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I have to search a list of objects to find the 2 lower and the 2 bigger values of a couple of atributes. In Java what is more efficient: To check the list once asking for the 4 values or do it twice to check for 2? in my experience 1 loop should be better, but there may be compilation optimization I may not know about.

This is the code for the single loop:

Cell[] getEdges(List<Cell> coordinateList)
{
    int minX = coordinateList.get(0).getX;
    int minY = coordinateList.get(0).getY;
    int maxX = coordinateList.get(0).getX;
    int maxY = coordinateList.get(0).getY;

    Cell[] edgePair = new Cell[2];

    For(Cell currentCell: List<Cell> coordinateList)
    {
        if(currentCell.getX()<minX)
        {
            minX = currentCell.getX();
        }
        if(currentCell.getY()<minY)
        {
            minY = currentCell.getY();
        }
        if(currentCell.getX()>maxX)
        {
            maxX = currentCell.getX();
        }
        if(currentCell.getY()>maxY)
        {
            maxY = currentCell.getY();
        }
    }

    edgePair[0] = new Cell(minX, minY);
    edgePair[1] = new Cell(maxX, maxY);

    return edgePair;
}

this is the code for a 2 loops (Same for the max, just change condition)

Cell getMinEdge(List<Cell> coordinateList)
{
    int minX = coordinateList.get(0).getX;
    int minY = coordinateList.get(0).getY;

    For(Cell currentCell: List<Cell> coordinateList)
    {
        if(currentCell.getX()<minX)
        {
            minX = currentCell.getX();
        }
        if(currentCell.getY()<minY)
        {
            minY = currentCell.getY();
        }
    }

    return new Cell(minX, minY);
}

Thanks in advance for any suggestions.

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6  
I think you're comparing six vs half-dozen... –  rodrigo-silveira Nov 25 '13 at 13:15
2  
Why in the world would going through your list twice make your code faster?! –  Doorknob Nov 25 '13 at 13:15
3  
Don't speculate about performance. Usually: Code as elegant and clean as possible - then it will be fast too! And if it's not fast enough: Use a profiler! Everything else is speculation! (And you know what speculation brought to world economics...) –  isnot2bad Nov 25 '13 at 13:17
1  
@Doorknob It's not that trivial: going through the loop twice may be faster in some situations. For example, the checks may be fighting for the cache when interleaved. –  Marko Topolnik Nov 25 '13 at 13:27
    
Also, the code could be much more readable if you used standard Math.max/min functions instead of the ugly if-constructs. –  Ingo Nov 25 '13 at 13:59

2 Answers 2

My intuition is that the version of the code with one loop should be faster than the version with two loops. (Assuming that you correct the syntax errors first!) I doubt that the optimizer would be able to combine the two loops into one, and performing the list iteration twice is going to take longer than performing it once.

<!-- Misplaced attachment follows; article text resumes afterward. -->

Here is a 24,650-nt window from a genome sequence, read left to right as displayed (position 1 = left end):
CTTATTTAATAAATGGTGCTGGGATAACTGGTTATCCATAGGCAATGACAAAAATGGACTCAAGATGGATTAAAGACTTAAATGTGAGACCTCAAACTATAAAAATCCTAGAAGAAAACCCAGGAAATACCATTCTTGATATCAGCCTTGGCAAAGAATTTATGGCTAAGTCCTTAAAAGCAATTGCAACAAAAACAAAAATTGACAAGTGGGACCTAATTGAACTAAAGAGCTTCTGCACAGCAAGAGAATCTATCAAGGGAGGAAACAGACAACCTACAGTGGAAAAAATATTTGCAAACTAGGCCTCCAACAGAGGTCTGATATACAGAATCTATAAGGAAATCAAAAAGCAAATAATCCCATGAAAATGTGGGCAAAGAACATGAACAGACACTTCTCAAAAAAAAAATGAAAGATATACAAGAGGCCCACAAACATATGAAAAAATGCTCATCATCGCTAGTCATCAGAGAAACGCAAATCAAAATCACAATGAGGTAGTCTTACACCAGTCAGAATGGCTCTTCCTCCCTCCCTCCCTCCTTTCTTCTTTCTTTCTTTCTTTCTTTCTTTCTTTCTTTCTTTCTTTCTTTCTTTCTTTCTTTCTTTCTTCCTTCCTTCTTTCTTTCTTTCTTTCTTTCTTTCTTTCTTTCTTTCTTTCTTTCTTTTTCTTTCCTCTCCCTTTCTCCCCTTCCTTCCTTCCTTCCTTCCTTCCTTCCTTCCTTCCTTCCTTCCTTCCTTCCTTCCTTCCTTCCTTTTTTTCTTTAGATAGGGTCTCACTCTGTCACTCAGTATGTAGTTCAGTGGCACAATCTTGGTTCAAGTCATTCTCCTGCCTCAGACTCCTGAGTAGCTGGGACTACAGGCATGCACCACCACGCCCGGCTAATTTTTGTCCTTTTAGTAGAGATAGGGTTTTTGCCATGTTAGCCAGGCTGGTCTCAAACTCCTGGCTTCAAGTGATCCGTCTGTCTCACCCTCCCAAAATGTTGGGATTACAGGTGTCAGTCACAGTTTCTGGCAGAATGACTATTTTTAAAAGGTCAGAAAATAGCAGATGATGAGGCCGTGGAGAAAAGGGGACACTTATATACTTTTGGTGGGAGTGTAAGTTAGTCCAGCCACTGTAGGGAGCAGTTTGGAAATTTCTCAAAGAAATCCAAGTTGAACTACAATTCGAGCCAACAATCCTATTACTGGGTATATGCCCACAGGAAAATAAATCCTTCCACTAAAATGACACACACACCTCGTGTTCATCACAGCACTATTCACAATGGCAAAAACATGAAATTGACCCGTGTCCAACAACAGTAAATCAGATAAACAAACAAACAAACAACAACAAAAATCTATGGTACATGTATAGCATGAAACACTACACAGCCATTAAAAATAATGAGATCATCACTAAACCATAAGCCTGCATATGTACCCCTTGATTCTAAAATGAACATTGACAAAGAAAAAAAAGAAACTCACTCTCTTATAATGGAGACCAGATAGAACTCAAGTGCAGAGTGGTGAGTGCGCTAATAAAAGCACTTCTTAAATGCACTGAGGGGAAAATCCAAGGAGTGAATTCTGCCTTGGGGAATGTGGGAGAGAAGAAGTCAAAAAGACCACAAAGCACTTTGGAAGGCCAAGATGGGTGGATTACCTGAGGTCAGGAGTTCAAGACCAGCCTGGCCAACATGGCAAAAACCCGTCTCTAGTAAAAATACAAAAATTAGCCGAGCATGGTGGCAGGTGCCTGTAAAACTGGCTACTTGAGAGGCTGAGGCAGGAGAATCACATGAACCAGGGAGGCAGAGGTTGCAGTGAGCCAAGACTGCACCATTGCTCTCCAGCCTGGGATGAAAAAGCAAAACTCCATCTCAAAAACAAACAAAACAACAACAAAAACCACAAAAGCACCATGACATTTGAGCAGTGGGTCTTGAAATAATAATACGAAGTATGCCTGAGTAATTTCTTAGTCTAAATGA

However, my advice to you would be twofold:

  1. Don't rely too much on your (or other peoples') intuition to tell you what is more efficient.

  2. Don't spend too much time upfront thinking about what could will be fastest.

Instead, write the code in a simple, natural way, and then benchmark it to measure your application's performance with real input. Don't spend time trying to make it go faster unless it needs to go faster. And once you have decided that you need to optimize, use a profiler to tell you what parts of the code to focus your attention on.

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While I strongly agree that early micro-optimizations are bad, this is a case where two different algorithms are considered. And algorithms are indeed the things that make good or bad performance, as opposed to questions like which of (++x) or (x++) or (x+=1) is "more efficient". Hence, +1 for the question.

(That being said, most probably, you'll have only so many items in your coordinate list, that even the less optimal algorithm will not delay the program in any noticeable way.)

Generalizing a bit, you are asking if, when you need to reduce a list of size n in k different ways, it is better to do k separate reductions or a single reduction that combines the k ways.

The answer being that, if possible, one should strive to combine the k reductions into one. Or, in short: avoid repeated loops, if possible.

I want to point out that this is only a weak advice. If, for example, you had already 2 methods for determining the minima and maxima, it would be probably not worth writing a 3rd one that does it both in one run. (Except if it turns out that this is the absolute performance killer.)

But in this case, you have the choice and combining it all in one loop is also the most logical and hence best understandable thing to do.

If I would see code like this

for (X x: xs) { maxX = ...; }
for (X x: xs) { maxY = ...; }

I would ask myself on the 2nd line: "Why did he not do that in the first loop?" I would then check the previous code again to see if I have overlooked something that prevented computing the maxY right away. Since I wouldn't find anything, I would have to accept it somehow ... but still with the feel that I might have overlooked something.

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